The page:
Eliot was writing around the time when folks were all about making poetry sound real. People wanted poetry of the people, by the people, and for the people, so that poetry had to sound like everyday speech. For the most part. The movement had been kicked off a little further back by Walt Whitman and, even a little before him, William Wordsworth, but some might say the crest of the wave really came with the Modernists.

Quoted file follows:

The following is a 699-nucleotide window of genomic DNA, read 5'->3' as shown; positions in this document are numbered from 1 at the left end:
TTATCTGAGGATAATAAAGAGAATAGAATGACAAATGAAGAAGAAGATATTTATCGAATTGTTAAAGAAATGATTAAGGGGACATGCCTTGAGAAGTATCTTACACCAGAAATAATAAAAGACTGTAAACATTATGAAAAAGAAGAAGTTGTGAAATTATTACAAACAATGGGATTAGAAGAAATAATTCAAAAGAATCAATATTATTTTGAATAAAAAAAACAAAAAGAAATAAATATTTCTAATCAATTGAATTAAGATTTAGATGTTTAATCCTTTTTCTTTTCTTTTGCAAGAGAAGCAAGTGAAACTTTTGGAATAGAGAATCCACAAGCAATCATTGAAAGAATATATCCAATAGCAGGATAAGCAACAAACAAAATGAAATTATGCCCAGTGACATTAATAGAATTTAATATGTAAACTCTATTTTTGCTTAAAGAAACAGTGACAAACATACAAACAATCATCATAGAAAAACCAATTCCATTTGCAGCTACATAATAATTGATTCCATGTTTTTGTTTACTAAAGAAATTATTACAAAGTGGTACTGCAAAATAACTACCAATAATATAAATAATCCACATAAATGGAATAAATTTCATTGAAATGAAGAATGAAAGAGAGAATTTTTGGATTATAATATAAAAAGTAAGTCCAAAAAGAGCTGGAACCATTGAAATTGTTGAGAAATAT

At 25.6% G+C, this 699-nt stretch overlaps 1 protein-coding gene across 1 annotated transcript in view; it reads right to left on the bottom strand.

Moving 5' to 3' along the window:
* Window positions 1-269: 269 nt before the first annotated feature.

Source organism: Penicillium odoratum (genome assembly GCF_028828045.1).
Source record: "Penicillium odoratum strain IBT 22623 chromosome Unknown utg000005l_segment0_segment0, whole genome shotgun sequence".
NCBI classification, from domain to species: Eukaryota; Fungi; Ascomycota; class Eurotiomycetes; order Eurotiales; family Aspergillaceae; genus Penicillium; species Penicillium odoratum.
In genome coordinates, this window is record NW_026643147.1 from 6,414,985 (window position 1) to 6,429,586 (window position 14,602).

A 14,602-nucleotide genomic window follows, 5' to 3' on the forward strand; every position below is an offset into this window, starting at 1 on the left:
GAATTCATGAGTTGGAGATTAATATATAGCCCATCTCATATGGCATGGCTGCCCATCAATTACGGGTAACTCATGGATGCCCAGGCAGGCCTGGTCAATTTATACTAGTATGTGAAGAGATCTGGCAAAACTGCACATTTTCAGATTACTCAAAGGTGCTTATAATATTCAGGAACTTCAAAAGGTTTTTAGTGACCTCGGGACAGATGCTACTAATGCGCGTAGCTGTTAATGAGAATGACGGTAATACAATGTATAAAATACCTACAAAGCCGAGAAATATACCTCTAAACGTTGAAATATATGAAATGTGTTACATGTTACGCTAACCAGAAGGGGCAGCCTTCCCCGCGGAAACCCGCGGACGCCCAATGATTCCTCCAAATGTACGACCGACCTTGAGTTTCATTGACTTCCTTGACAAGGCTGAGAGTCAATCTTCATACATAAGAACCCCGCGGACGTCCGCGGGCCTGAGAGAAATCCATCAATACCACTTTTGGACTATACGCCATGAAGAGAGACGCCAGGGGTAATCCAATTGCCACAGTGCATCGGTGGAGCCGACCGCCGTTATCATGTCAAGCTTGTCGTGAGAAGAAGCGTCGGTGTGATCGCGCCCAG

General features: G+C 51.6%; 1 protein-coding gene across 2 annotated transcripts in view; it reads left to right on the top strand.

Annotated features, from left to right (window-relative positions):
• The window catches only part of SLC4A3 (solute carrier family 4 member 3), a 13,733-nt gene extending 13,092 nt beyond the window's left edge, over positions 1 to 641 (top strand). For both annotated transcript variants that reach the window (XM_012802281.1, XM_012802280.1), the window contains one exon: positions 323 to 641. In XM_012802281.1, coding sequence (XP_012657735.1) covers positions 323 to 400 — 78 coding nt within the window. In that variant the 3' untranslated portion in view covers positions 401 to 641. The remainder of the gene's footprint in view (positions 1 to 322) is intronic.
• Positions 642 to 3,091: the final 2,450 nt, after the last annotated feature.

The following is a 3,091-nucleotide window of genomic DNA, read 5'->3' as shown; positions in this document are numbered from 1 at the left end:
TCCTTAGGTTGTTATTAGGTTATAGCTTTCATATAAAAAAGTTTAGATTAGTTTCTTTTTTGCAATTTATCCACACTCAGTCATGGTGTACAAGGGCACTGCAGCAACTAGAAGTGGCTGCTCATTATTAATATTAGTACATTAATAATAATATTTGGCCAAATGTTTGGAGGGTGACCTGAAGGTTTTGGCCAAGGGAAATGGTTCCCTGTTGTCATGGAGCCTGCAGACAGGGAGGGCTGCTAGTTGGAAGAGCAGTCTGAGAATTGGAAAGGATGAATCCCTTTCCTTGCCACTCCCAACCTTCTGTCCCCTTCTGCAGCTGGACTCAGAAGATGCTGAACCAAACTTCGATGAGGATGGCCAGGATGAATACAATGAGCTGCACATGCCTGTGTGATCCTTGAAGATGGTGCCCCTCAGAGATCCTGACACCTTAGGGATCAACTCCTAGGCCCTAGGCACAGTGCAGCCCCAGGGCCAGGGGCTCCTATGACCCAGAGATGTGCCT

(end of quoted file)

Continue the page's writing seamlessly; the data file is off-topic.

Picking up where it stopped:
So you can pick this poem out, in a lot of ways, by the nature of the "Speaker" and the way that the poem sounds just like everyday speech. With phrases like "then at dawn we came to a temperate valley" (21) and "all this was a long time ago, I remember, / and I would do it again" (32-33), the poem sounds almost like, well, prose. In fact, there's a lot about this poem's sound that ties it to Eliot's much longer and more complicated piece, "The Love Song of J. Alfred Prufrock". You can check out the "Sound Check" part of that analysis for more on ways to identify classically Eliot-sounding poetry.